November 3, 2017 10:45 AM, EDT

SmartDrive Adds Facial Plane Analysis to Driver Monitoring System

SmartDrive Systems has ramped up the battle for market share in the growing video safety and transportation intelligence arena, introducing a new driver-assist sensor product addressing distracted driving. The San Diego tech firm also garnered an investment from Michelin North America.

SmartDrive offers fleet driver monitoring with video systems that are designed to improve safety, reduce accidents and insurance costs, and accelerate training programs.

Lytx, also out of San Diego, is the pioneer in the segment, and claims a two-thirds market share in the systems where as many as a 10 cameras are installed on and around a truck and its trailer and in the cab.

In October, SmartDrive launched its SmartSense suite of driver-assist sensors designed to identify and capture risky driving behavior. The first product, SmartSense for Distracted Driving, puts a camera on a truck’s dashboard pointed at the driver to watch for texting, drowsiness, inattentive driving and eyes-off-road.

Distracted driving accounts for 10% of all fatal crashes and 17% of collisions that cause crashes, according to SmartDrive.

The SmartSense product adds a new wrinkle to monitoring, using an infrared sensor that tracks facial planes and movement to indicate distraction. The sensor can capture these problems even when the driver is wearing sunglasses, according to the firm.

The video begins recording once it detects any of the distraction cues, and an in-cab alert system sends out an audio alarm to the driver.

Telematics industry analyst Clem Driscoll said the checking of facial planes and eye movement is offered by Australian firm Seeing Machines, though it’s not clear if the technology has caught on.

“It’s a new form of behavior monitoring for safety. It’s an interesting solution,” said Driscoll, president of C.J. Driscoll & Associates.

(Monitoring facial planes is not a biometric system where a camera seeks to identify someone by looking for characteristics unique to a person, like the iris of the eye.)

SmartSense for Distracted Driving will be available in January 2018. It was introduced at the American Trucking Associations’ annual Management Conference & Exhibition in Orlando in October.

The driver monitoring systems initially received pushback from drivers who claimed the concept smacked of Big Brother watching them.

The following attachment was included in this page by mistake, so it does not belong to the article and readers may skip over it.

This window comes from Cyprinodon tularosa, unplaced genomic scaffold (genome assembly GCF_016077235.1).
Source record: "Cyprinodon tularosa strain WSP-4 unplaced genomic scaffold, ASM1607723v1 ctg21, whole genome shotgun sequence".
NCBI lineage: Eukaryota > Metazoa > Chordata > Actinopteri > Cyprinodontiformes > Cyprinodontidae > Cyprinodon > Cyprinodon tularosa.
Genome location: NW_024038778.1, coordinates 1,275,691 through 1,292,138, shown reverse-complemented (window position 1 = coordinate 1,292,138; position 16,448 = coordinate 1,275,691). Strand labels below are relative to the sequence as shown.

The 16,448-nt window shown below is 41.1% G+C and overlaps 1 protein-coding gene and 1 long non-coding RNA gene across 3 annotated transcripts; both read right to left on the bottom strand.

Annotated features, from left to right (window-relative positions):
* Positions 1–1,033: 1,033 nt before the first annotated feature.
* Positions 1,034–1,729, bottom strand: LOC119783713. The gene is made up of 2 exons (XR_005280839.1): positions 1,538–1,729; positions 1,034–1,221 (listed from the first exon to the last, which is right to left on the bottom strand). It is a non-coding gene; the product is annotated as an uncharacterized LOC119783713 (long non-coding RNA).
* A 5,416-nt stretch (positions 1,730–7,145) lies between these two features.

But the systems are proving in many cases to be driver-friendly, confirming the operator’s side of the story when a consumer claims his car was hit or sideswiped by a truck, a client wasn’t available for scheduled offloading, or a driving complaint proved to be a load of bologna. Cargo theft and truck tampering has also been caught.

Fleets have been installing the systems to cut accidents and incidents and that can have the added benefit of reducing insurance costs. The in-cab cameras play upon a basic human characteristic — drivers who know they are being recorded tend to stay on their best behavior.

Lytx, the pioneer in video-based driver safety programs, reports that clients have cut their U.S. Department of Transportation reportable accidents by nearly 70% and reduced by 60% their dollars reserved for claims.

The video records also provide fleet managers with good training tools for new drivers and refresher instruction for experienced operators.

The other big news in October from privately held SmartDrive was a Michelin North America led preferred-stock round of investment in the company, though the value of the funding wasn’t disclosed.

SmartDrive has received more than $180 million in seven funding rounds since its 2004 founding, according to Crunchbase. Major funders include New Enterprise Associates, Oak Investment Partners and Wabco, the global supplier of safety systems for commercial vehicles.

Lytx remains the big dog among the firms offering driver monitoring. It was founded in 1998 but was purchased by private equity investor GTCR for more than $500 million last year. Lytx claims it has more than 2,200 clients and that it protects more than 650,000 drivers.

Other competitors in the driver monitoring arena include Houston-based Safety Vision and Australia’s Seeing Machines.